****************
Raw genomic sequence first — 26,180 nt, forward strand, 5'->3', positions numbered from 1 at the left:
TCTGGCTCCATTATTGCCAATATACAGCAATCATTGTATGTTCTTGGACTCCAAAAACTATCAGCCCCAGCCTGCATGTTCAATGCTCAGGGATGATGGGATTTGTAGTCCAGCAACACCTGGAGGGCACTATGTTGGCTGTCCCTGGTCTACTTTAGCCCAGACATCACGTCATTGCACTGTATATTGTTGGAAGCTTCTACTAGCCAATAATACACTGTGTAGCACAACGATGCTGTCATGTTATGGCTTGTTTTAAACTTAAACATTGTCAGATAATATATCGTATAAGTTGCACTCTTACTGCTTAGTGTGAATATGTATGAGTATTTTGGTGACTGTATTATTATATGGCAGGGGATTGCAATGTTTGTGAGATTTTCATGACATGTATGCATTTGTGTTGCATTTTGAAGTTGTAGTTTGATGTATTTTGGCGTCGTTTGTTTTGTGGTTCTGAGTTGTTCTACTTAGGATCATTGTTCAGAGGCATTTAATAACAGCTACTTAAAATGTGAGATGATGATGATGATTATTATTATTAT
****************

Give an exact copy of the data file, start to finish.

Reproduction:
Raw genomic sequence first — 26,180 nt, forward strand, 5'->3', positions numbered from 1 at the left:
TCTGGCTCCATTATTGCCAATATACAGCAATCATTGTATGTTCTTGGACTCCAAAAACTATCAGCCCCAGCCTGCATGTTCAATGCTCAGGGATGATGGGATTTGTAGTCCAGCAACACCTGGAGGGCACTATGTTGGCTGTCCCTGGTCTACTTTAGCCCAGACATCACGTCATTGCACTGTATATTGTTGGAAGCTTCTACTAGCCAATAATACACTGTGTAGCACAACGATGCTGTCATGTTATGGCTTGTTTTAAACTTAAACATTGTCAGATAATATATCGTATAAGTTGCACTCTTACTGCTTAGTGTGAATATGTATGAGTATTTTGGTGACTGTATTATTATATGGCAGGGGATTGCAATGTTTGTGAGATTTTCATGACATGTATGCATTTGTGTTGCATTTTGAAGTTGTAGTTTGATGTATTTTGGCGTCGTTTGTTTTGTGGTTCTGAGTTGTTCTACTTAGGATCATTGTTCAGAGGCATTTAATAACAGCTACTTAAAATGTGAGATGATGATGATGATTATTATTATTAT